Home » A Druid's Blog » Post Samhain and a big hurricane 2012

Post Samhain and a big hurricane 2012

By the time you read this Samhain (Halloween) will have largely come and gone for most. But the date of October 31 is a vestige of the Christian Gregorian calendar. In older times the festival was celebrated the eve of November 11. Further back I am fairly certain folks would have taken advantage of the nearest Full Moon, because the light of the Moon makes it easier to travel.

This year the Full Moon fell on October 29, in the teeth of a giant hurricane (named Sandy). I found myself outside in the woods, invoking the Gods (I was pretty surprised when Odin showed up, not one of my regulars) and I realized that the Wild Hunt was upon us. I knew that death and destruction would follow, happily I was spared here on the mountain with just a downed tree and a few fallen branches.

My heart goes out to those who have lost their homes, their neighborhoods, their businesses, and their loved ones. As of today at least seventy have perished in the storm, here in the USA, and another sixty or so in the Caribbean. Many suspect that global warming is a root cause, the waters of the Atlantic are much warmer now, feeding larger storms.

New York City is still half underwater and a sea wall will likely have to be built, or they will face this again. The Appalachian mountains are getting snow as I write, though the media has mostly ignored their plight, concentrating instead on the disaster in their own backyard.

If you missed the celebration of the ancestors on October 31 due to the storm, you can still observe the festival on the ancient date (from my book Scottish Herbs and Fairy Lore – Pendraig Publishing):

Martinmas, Hallowmass Foy (also called Old Samhuinn) 11-12 November

This is the last legal “Quarter Day” when rents and contracts were once due. Since cattle and sheep were often killed at this date, it was the traditional time to make Haggis out of minced livers, hearts and lungs. The offal was mixed with oatmeal and suet and seasoned with salt and pepper. It was then stuffed into a sheep’s stomach and boiled. Black Pudding was also made with sheep’s blood.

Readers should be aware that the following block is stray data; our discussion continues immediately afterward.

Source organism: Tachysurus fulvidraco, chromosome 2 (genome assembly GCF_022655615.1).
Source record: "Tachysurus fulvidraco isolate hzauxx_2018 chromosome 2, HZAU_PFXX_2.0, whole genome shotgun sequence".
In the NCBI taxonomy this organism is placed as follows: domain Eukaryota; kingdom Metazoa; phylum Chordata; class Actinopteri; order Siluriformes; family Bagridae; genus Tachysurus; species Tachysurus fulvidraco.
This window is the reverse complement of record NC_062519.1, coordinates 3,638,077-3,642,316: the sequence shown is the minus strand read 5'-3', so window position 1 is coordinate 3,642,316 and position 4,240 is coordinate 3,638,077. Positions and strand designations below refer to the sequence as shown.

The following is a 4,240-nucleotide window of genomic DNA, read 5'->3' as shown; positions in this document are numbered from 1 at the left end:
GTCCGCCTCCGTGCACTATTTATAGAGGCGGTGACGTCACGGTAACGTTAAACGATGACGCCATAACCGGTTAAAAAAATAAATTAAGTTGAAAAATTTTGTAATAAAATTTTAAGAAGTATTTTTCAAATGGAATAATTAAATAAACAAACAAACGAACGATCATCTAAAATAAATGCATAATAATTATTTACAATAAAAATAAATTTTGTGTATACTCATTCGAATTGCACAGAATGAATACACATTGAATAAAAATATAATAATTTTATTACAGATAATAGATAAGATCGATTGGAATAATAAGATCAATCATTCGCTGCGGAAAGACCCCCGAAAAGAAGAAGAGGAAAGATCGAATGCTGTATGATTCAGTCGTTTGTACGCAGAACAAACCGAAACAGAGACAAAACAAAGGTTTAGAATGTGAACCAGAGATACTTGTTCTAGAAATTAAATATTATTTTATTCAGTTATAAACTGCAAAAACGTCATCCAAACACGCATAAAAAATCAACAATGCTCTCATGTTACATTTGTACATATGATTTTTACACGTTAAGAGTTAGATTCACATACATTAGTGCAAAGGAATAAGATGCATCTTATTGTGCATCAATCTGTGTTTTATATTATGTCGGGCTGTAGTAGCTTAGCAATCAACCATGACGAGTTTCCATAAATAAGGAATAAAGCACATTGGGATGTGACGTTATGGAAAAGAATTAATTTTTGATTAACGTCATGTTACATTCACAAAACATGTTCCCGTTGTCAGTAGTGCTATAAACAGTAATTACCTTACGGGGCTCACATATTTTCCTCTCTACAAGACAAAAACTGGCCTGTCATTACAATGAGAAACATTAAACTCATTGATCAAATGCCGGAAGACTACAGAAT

To Make a Haggis: Lady Login’s Receipt, 1856
1 cleaned sheep or lamb’s stomach bag
2 lb. dry oatmeal
1 lb chopped mutton suet
1 lb lamb’s or deer’s liver, boiled and minced
1 pint (2 cups) stock
The heart and lungs of the sheep, boiled and minced
1 large chopped onion
½ tsp. each: cayenne pepper,
Salt and black pepper
Toast the oatmeal slowly until it is crisp, then mix all the ingredients (except the stomach bag) together, and add the stock. Fill the bag just over half full, press out the air and sew up securely. Have ready a large pot of boiling water, prick the haggis all over with a large needle so it does not burst and boil slowly for 4 to 5 hours. Serves 12.

Black Pudding (Marag Dubh)
1 lb suet
1 lb oatmeal
2 onions
Fresh sheep’s blood
Salt and pepper to taste
Chop the suet and the onions finely. Mix the dry ingredients then add the blood. Stuff into a casing and tie. Put into a large pan and boil in water gently for three hours. Remove and cool. Cut into slices and fry in hot fat. A classic side dish with fried bacon and eggs. Serves 4.
If you slaughter your own animals, use fresh blood, or get fresh blood from an abattoir (ask your local butcher shop where you can purchase sausage casings).

A banquet is held after a day of fasting. A wether (a male castrated ram) is sacrificed. Guizers enter from the kitchen, hobbling and dancing in pairs. They are dressed in white with petticoats beneath their robes and tall, woven straw caps, making noises like human grunts and bird calls and rapping on the floor with a staff. One of them plays a fiddle and another has a straw basket on his back. They beg for money and food and are given coins, butter, mutton, and cakes.

Cattle are given their feast of an entire sheaf of grain each. Turnip lanterns (the original Jack O’Lanterns) are lit.

All blessings of the Celtic New Year, whenever you celebrate it!

I have been very concerned about the fact that millions in the North East still don’t have power, and the chaos that will result on election day. I called the DNC and was referred to this number 1-800-311-8683 which they tell me folks can call to find out where their polling place will be, if the old one is underwater, without power, snowed in, etc. Please spread this around! Thanks.


  • The first review came in on Amazon for the new book The Secret Medicines of Your Kitchen:
    “A colorful, attractive book that explores the world of popular herbs,fruits and vegetables by a professional herbalist. Includes cooking hints, historical notes, and suggestions for using herbs to help in healing. A cheerful welcome gift for cooks, for anyone curious about herbs and especially a suitable introduction to herbs for young people”. – Lucy Vecera
  • Changing Times, Changing Worlds
    November 9 – 11
    Conference at U. of MA, Amherst, MA (I will be doing three workshops at this conference)
  • Crystal Falls Wellness Center
    Saturday, November 17 Southampton, MA
    1- 3:30 pm
    author fair, I will sell and sign books
    285 College Hwy (Rt 10/202)
    For more info: Lori (413) 536-7192 X 1117
    *Reminder – you can purchase all my books via this website. You will get a signed copy and a personal note.




  • Scottish man dies, takes his dialect with him (link removed by source)






May the dark season bring you peace, introspection and renewal!

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